Elucidation is made on the operation in the case where the fluid ink 200 making an electroosmotic travelling in the direction toward a negative electrode in reference to the apparatus as shown in FIG. 2, like the case in FIG. 1. When the ink transfer body 300 rotates as shown by the arrow mark in the figure in synchronization with picture signal switching the ON voltage VB and the OFF VOLTAGE VB ', the fluid ink 200 is deposited at the dot-shaped ink accommodating part 300 and the coating 320 immersed into the fluid ink 200. Among them, the fluid ink 200 on the surface of the coating 320 is scraped by the supporting substrate 40 also serving as a doctor blade, thereby the fluid ink 200 is deposited and accommodated in the ink accommodating part 330 alone. That is to say, the amount of ink deposited on the surface 301 is unified. When the ON voltage VB negative with respect to the base body 310 is applied to the recording electrode 20 in this state, the fluid ink 200 in the dot-shaped ink accommodating part 300 is attracted in the direction toward the active tip face of the end part 12 of the dielectric substance substrate 10 contacting with the surface 301 and further in the direction of thickness at the part apart from the end toward the center through the porous dielectric substance substrate 10 and the porous electrodes 20 by means of electroosmosis corresponding to the amplitude or the pulse width, as shown by the arrow marks 210 in the figure. A surplus of the absorbed ink is recovered again into the ink bath 400 by a capillary phenomenon of the dielectric substance substrate 10, as shown by the arrow mark in the figure. Accordingly, the inside of this ink accommodating part 330 becomes vacant corresponding to VB, thereby no ink transcription 202 onto the recording medium 600 is produced.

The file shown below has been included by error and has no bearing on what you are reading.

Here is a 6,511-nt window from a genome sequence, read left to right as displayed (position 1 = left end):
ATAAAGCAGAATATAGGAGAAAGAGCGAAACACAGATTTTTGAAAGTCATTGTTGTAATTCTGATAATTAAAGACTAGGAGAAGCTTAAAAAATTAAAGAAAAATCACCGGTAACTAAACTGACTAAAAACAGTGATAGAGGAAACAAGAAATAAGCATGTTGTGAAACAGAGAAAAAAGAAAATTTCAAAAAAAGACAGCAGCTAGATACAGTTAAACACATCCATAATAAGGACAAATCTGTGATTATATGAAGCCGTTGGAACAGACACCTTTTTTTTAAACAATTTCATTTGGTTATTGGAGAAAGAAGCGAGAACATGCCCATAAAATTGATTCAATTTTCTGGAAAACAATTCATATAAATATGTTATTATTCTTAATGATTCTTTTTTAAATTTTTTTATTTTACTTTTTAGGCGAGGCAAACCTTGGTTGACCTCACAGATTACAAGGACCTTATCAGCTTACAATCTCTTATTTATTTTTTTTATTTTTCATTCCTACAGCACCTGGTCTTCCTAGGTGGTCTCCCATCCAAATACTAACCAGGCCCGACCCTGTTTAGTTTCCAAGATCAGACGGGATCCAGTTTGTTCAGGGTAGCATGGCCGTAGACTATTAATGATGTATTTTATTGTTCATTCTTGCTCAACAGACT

On the other hand, when the OFF voltage VB ' of reverse polarity to VB with constant amplitude and constant pulse width is applied, the above-mentioned ink attraction stops instantaneously and the fluid ink tends to make electroosmotic travelling in the direction reverse to the arrow marks 210 in the figure, and when the amplitude and pulse width are large in excess, the fluid ink floods on the surface 301. Therefore, the amplitude and pulse width should be selected at proper small values to make an electroosmotic travelling in a proper degree. That is, in this system, a printed picture element becomes white by the ON voltage VB and becomes black (or colored when a color ink is used) by the OFF voltage VB '.

Furthermore, since the coating 320 has an oil repellent property, it repels the fluid ink impregnated into the porous dielectric substance substrate 10, thereby prevents a deposit onto the coating 320. Thus the deposited ink 201 firmly adhered to the oilphilic ink accommodating part 330 is transferred onto the recording medium 600 with rotation of the ink transfer body 300, and the ink transcription 202 is produced, thereby an ink picture with light and shade corresponding to the signal voltage from the power source 700 can be recorded and reproduced. In addition, in this case, when the polarity of electroosmosis of the supporting substrate 40 of insulating property with respect to the fluid ink 200 is reverse to that of the porous dielectric substance substrate 10, the fluid ink 200 travels in the direction toward a positive electrode on the boundary surface between the dielectric substance substrate 10 and the supporting substrate 40, thereby the above-mentioned operation is prevented, resulting in an unstable operation.

Like the porous dielectric substance substrate 10, the supporting substrate 40 causes the fluid ink 200 to make electroosmotic travelling in the direction toward a negative electrode. For instance, the above-mentioned problems can be solved by employing boro-silicate glass or cellulose acetate plate.